Literally First recorded usage 1525 English
Figuratively Derived from Late Latin: figūrātīvus 1350–1400 Middle English

In summary, the historical evolution of ‘literally’ and ‘figuratively’ has been shaped by various linguistic forces and adaptations. To improve your language proficiency and clarity, it is essential to understand the unique origins and purposes of these adverbs, ensuring their proper deployment in different contexts.

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Common Misuses and Why They Matter

While the misuse of literally might seem harmless on the surface, it can lead to confusion and misinterpretation in both written and spoken communication. In the long run, language precision is crucial to maintaining clarity and preventing common errors in language. Let’s explore some of these misuses, along with the contexts in which they often arise.

“I was literally dying of laughter.”

In this example, “literally” is used to exaggerate the intensity of the laughter, which is both erroneous and potentially confusing. The correct term to use here is “figuratively,” as the speaker is not truly in a life-threatening situation due to laughter. This is a common example of how literally is incorrectly used as an intensifier, deviating from its original strict sense of “without exaggeration.”

It’s worth noting that the misuse of “literally” doesn’t only affect personal conversations but can also cause misunderstandings in professional settings. For instance, when a manager claims they are “literally buried in paperwork,” the employees may wonder whether it’s possible for the manager to be physically covered in piles of documents. This lack of clarity and precision makes it challenging for readers or listeners to discern the intended meaning.

Misused Phrase Correct Replacement
Literally starving Figuratively starving
Literally at my wit’s end Figuratively at my wit’s end
Literally bursting with excitement Figuratively bursting with excitement

As the table illustrates, correctly using “literally” and “figuratively” in their respective contexts is essential to convey the intended meaning accurately. While it’s easy to dismiss these common errors as trivial or inconsequential, they can significantly impact the success of communication and hinder the development of precise language skills.

Literally Speaking: Identifying Proper Usage

Understanding and applying the proper usage of literally in real-world contexts is essential for effective, precise communication. This entails employing the term to convey exact, concrete expressions without room for interpretation or exaggeration. Let’s explore some scenarios where ‘literally’ is the appropriate choice.

Literally: In a literal manner or sense; exactly: The driver took the turn literally, moving the car exactly along the road’s curve without any deviation.

Literal Explanations in Real-World Contexts

When using ‘literally’ to describe a situation, it’s crucial to ensure the statement fully aligns with the term’s intended meaning: a direct, factual, and unexaggerated depiction of events. Below are some examples to better illustrate this concept.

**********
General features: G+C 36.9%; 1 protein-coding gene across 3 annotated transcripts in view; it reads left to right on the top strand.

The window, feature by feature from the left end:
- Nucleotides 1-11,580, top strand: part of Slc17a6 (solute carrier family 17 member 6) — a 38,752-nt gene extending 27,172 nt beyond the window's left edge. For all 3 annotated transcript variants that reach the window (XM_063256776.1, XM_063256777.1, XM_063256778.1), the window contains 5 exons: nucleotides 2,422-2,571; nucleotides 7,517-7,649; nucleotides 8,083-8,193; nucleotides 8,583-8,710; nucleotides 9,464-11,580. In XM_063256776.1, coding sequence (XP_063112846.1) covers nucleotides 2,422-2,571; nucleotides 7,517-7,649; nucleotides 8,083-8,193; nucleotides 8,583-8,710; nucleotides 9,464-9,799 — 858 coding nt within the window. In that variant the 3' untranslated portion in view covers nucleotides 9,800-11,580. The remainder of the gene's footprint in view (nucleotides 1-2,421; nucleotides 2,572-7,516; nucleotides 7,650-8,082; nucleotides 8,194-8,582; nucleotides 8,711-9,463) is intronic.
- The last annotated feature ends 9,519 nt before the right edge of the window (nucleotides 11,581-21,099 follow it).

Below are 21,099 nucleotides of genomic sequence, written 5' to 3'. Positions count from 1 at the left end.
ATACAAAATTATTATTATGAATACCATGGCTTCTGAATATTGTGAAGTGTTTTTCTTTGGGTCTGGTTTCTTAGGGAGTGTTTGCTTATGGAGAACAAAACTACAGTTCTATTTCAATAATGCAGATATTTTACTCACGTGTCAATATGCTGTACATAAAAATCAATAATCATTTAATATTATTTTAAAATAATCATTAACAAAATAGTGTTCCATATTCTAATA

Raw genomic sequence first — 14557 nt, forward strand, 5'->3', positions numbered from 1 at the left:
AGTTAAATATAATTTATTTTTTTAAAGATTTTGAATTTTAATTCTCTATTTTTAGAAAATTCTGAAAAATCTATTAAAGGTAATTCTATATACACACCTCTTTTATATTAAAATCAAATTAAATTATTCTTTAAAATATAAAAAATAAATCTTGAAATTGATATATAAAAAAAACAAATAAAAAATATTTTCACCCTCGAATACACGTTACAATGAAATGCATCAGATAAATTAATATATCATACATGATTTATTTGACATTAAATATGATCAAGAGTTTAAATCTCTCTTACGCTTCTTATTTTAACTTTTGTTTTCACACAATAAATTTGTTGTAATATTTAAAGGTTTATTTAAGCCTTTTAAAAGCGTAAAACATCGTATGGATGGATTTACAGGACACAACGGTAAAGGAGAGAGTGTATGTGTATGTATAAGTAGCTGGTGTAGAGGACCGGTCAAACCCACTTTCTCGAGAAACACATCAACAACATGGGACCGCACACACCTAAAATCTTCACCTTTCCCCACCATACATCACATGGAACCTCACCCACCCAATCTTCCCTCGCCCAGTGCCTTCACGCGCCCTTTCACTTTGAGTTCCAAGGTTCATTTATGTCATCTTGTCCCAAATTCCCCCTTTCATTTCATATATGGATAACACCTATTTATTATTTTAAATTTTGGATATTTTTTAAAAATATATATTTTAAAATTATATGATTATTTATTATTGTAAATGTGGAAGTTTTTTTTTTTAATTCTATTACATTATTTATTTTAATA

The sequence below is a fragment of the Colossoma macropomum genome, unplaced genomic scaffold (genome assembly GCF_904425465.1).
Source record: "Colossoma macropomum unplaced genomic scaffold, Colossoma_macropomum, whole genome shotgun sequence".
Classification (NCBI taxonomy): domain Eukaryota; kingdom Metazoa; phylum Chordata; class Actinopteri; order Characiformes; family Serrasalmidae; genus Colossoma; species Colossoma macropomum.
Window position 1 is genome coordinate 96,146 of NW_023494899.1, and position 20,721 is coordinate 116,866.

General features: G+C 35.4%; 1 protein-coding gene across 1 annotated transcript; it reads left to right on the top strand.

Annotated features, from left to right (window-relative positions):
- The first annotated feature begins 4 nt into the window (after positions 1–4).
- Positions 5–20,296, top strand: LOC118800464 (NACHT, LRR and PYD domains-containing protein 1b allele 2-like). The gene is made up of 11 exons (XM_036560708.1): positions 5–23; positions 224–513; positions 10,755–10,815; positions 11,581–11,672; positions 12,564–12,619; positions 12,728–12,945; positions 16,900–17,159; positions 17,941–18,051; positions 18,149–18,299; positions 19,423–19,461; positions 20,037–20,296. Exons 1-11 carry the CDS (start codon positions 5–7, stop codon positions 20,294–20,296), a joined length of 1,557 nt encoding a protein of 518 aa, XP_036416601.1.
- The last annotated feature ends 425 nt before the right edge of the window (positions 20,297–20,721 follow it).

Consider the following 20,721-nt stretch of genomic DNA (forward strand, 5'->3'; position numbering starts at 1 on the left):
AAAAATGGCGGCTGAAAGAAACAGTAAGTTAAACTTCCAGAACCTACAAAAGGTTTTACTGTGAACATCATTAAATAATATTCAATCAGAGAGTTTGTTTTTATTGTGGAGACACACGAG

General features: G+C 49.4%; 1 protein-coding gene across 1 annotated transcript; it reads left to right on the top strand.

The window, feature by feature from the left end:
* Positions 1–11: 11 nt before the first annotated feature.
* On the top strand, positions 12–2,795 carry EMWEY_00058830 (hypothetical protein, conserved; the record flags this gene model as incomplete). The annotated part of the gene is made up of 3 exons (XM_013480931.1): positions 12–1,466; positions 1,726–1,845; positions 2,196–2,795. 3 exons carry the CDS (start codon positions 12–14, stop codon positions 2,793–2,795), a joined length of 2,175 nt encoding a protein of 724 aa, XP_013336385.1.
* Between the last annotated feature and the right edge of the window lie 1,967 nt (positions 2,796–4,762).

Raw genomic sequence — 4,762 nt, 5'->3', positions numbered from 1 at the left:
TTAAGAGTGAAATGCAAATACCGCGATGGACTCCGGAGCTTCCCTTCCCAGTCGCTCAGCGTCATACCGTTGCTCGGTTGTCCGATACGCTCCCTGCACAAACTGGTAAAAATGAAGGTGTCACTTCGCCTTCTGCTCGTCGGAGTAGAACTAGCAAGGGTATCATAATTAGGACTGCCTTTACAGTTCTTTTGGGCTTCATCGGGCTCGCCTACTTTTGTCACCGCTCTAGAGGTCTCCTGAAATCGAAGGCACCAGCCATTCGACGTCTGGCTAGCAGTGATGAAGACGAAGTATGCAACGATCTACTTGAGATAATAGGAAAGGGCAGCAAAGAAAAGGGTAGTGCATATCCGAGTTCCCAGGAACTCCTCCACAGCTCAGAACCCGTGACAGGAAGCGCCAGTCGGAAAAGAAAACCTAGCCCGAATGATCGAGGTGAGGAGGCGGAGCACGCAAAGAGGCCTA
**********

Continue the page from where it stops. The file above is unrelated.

1. Describing an outcome: “She literally scored 100% on her exam.”
  2. Expressing a specific action: “He literally walked 10 miles in a single day.”
  3. Quantifying a result: “The concert was literally sold out within minutes.”
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In each of these instances, ‘literally’ highlights the factual, non-metaphorical nature of the described events, ensuring readers or listeners understand their exactness. The term adds credibility and clarity to your message, helping you avoid potential misunderstandings.

Incorrect Usage Correct Usage
I am literally starving. I am very hungry.
She is literally on cloud nine. She is ecstatic.
I literally cried a river. I cried a lot.

By correctly identifying and implementing the proper usage of ‘literally’ in real-world applications, you can enhance your language precision and effectively convey the intended meaning of your words. This not only enriches your communication skills but also bolsters the authenticity and clarity of your message.

The Art of Figurative Language: When to Use ‘Figuratively’

Understanding the appropriate context for using figurative language can improve your linguistic skills and lead to more effective communication. ‘Figuratively’ should be used when the intended meaning of a statement is metaphorical or symbolic, rather than being taken in the literal sense. It allows room for interpretation and encourages creative expression in conversation.

For instance, when you hear a phrase like “knocking down walls for you,” the speaker is not literally demolishing physical barriers. Instead, they are figuratively communicating that they will go to great lengths to help you. By grasping the essence of figurative language, you can better appreciate the sentiment expressed and relate to the experiences of others.

It’s essential to note that figurative language is more commonly used in casual and creative writing or conversation, and its use should be avoided in formal contexts where precision and clarity are paramount. By recognizing when to use ‘figuratively,’ you can enhance your linguistic prowess and express yourself with greater accuracy and flair.